“If you’re the kind of person who likes that sort of thing, it’s the sort of thing you’d like.”
Though I’m a fan of clever Venn diagrams, I could not in good conscience wear the shirt with the above design.
I’m not a music geek. I’m relatively musically adventurous, but I tend not to actively seek out new and challenging music myself. I depend on the music obsessives among my acquaintance to reup my supply.
Part of me still — still — smarts from when thirteen-or-fourteen-year-old me asked the hipster behind the ticket counter at the student union (yes, I grew up in a college town) if I could get a ticket for an upcoming concert with “Elvis Costello and the Replacements.”
He snickered. I blushed. I’d gotten it wrong. I didn’t realize they were two different bands. I’d only just started listening to WCBN. (And the show the punks I admired kept talking about, the Hardcore Hour? I couldn’t figure out when it was on.)
Anyway. That particular slice of my past is prologue for my reaction to Carl Wilson’s funny, smart and generous book, “Let’s Talk About Love: a journey to the end of taste.” Wilson’s project in the book is to investigate the music of Céline Dion — music to which he initially has a visceral negative reaction — to try to understand why the millions of people who love it love it so much.
He looks at her Québécoise background, traces the roots of her singing style, talks with fans. Along the way there are some endearing details. She was nice to Elliott Smith! She has a song about being friends with a gay boy! But as carefully as he researches Céline’s life and music, the real point is, as the subtitle suggests, taste itself. How do we develop it? What causes us to feel so strongly positive or negative about particular singers, artists, writers?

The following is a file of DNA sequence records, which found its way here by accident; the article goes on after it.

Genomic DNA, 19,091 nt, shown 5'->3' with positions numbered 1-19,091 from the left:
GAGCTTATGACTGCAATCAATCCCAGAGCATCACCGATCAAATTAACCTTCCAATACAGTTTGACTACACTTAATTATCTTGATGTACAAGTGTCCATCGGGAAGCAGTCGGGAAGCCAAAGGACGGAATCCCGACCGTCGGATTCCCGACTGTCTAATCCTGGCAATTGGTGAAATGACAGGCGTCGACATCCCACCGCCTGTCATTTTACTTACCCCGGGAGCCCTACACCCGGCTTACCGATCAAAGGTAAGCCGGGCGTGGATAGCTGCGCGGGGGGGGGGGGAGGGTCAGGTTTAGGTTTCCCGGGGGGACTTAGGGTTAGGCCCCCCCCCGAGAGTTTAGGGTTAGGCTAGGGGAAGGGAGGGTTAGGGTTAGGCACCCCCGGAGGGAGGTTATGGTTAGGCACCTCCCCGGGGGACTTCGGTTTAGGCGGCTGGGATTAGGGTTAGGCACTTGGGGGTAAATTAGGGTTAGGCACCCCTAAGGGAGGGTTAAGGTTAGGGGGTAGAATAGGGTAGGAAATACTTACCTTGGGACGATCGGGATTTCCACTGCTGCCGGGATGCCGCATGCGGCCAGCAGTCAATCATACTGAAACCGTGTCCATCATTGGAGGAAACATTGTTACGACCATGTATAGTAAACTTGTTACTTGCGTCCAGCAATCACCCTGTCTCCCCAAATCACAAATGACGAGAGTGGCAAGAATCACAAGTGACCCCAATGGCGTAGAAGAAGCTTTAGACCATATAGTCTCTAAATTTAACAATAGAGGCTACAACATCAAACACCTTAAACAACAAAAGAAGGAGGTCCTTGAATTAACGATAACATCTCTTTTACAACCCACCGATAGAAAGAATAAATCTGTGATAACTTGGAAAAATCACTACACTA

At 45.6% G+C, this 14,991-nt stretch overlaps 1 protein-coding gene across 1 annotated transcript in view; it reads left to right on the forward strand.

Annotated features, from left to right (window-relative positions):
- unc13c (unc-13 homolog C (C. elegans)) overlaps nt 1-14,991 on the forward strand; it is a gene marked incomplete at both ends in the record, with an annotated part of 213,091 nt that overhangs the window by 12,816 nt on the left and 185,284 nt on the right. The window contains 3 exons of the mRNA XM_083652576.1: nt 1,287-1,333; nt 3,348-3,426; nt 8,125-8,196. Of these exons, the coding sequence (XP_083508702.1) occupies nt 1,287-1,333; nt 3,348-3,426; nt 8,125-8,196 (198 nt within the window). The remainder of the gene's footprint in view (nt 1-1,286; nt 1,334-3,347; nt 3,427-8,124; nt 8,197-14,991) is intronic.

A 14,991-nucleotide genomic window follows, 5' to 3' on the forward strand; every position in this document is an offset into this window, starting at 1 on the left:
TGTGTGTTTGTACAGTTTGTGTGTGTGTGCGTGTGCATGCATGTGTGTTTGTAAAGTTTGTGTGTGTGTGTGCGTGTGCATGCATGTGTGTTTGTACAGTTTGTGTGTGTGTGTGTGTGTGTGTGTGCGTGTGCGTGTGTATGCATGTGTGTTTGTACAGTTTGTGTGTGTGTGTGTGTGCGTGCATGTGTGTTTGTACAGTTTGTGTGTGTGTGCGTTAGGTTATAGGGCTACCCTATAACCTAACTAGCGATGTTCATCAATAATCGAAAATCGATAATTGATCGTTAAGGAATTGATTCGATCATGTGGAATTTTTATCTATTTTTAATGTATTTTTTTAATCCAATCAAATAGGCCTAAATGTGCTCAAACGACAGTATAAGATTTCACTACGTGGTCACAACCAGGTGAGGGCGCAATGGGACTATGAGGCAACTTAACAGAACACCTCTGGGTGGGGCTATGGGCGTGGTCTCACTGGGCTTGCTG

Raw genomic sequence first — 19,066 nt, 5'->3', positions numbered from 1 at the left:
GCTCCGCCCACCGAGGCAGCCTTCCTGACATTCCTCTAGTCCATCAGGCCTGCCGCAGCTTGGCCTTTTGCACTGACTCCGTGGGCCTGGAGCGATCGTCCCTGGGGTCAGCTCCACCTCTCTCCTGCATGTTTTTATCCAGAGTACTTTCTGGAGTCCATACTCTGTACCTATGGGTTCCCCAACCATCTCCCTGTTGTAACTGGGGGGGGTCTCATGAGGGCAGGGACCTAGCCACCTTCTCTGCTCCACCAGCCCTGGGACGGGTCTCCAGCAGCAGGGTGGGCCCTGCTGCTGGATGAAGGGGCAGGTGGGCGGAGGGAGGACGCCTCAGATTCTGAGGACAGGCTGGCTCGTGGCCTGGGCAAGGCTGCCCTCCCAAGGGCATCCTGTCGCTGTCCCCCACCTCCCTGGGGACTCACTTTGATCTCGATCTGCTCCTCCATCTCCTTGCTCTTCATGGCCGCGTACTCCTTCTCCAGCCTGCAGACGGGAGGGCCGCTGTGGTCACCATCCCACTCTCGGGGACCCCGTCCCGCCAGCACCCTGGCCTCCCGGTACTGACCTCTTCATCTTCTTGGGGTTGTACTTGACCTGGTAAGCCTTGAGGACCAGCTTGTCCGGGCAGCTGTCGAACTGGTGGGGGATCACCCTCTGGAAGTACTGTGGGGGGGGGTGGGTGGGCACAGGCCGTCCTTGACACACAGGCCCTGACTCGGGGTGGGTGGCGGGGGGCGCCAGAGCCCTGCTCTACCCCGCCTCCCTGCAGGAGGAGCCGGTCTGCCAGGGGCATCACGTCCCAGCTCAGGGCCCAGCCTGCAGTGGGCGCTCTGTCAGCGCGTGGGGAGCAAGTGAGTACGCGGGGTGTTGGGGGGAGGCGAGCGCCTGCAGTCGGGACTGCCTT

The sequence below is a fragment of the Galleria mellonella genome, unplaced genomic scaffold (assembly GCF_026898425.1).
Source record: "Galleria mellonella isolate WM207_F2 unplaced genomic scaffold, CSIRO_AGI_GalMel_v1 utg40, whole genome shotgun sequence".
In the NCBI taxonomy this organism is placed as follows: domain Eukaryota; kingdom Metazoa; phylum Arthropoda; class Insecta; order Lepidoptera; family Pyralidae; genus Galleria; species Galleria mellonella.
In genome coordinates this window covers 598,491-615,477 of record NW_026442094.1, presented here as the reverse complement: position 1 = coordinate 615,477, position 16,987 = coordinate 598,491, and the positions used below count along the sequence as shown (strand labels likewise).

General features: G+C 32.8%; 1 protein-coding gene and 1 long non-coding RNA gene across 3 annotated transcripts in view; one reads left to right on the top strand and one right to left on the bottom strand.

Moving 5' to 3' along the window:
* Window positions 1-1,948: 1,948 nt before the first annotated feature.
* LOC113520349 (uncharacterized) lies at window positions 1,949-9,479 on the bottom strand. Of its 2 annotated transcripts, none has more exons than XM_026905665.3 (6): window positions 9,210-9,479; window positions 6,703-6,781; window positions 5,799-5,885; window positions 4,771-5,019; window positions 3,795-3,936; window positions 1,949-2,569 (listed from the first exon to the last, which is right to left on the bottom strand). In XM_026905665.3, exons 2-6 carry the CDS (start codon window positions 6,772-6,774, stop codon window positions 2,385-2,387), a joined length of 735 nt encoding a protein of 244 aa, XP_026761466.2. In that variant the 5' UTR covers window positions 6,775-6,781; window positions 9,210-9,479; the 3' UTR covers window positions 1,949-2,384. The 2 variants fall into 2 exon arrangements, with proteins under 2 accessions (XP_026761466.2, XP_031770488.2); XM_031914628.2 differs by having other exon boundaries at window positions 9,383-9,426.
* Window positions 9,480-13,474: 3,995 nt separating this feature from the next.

While I read I was at times reminded of the work of another Canadian, Robertson Davies — specifically A Mixture of Frailties, his book about a working-class singer named Monica Gall who gets money to study abroad. Over the course of the book, Monica is educated in musical technique and, well, a certain type of taste, and there are times when she both resents and rebels against the transformation.
I also thought about one of the things Tim Powers told my Clarion class: Anyone on the bestseller list is doing something right.
And though I’m not knowledgable enough to qualify for music geekery, I definitely struggle with my own dismissive snob tendencies. I really enjoyed the entire book, but I especially appreciated Wilson’s game efforts to pry open his own mind.